In a unanimous opinion issued April 2, 2003, Kentucky Ass'n of Health Plans, Inc. v. Miller, the U.S. Supreme Court has held that two state "any willing provider" (AWP) statutes are not federally preempted and may be enforced against HMOs that offer qualified ERISA employee benefit plans in Kentucky. HMOs argued to the Court that the statutes, which require HMOs to include in their provider networks any health care provider willing to meet the HMO's participation terms and conditions, are not "laws which regulate insurance" that are saved from preemption under ERISA because the laws also regulate doctors and their relationships with HMOs. Rejecting this argument, the Court established the two requirements a state law must satisfy to survive ERISA preemption: it must be "specifically directed toward entities engaged in insurance," and "must substantially affect the risk pooling arrangement between the insurer and the insured." The Court held that the Kentucky AWP statutes satisfy these requirements, even though they also affect noninsurers. The Court reaffirmed other recent decisions upholding state laws as applied to ERISA plans, including a 2002 case in which the Court upheld a Pennsylvania law requiring HMOs to provide independent review of "medically necessary" service determinations. Managed care industry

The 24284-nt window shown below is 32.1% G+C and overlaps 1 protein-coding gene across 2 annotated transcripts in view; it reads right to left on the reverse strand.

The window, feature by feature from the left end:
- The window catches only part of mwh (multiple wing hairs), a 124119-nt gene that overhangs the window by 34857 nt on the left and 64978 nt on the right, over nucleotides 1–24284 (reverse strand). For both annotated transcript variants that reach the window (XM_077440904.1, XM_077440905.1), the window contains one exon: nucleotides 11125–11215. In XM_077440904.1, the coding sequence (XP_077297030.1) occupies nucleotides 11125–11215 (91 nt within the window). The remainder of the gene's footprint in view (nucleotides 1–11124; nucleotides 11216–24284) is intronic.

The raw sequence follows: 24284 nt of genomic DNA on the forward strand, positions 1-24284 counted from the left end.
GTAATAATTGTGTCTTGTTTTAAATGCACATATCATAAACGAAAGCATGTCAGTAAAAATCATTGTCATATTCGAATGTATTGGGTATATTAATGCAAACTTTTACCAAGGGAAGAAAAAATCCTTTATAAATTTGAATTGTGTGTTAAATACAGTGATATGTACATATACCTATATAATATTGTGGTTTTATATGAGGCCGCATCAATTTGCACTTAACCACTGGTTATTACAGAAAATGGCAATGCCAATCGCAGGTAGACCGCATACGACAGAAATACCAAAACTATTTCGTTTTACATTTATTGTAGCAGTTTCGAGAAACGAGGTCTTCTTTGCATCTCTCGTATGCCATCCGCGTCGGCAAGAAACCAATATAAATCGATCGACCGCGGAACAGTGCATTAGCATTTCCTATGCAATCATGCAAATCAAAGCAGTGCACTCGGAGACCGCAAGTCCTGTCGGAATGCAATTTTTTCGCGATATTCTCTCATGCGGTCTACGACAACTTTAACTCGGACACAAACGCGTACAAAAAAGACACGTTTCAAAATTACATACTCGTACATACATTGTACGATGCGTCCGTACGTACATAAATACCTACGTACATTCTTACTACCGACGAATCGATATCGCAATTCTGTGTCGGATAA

executives are claiming that the decision will result in higher health
insurance premiums and diminished quality of care.
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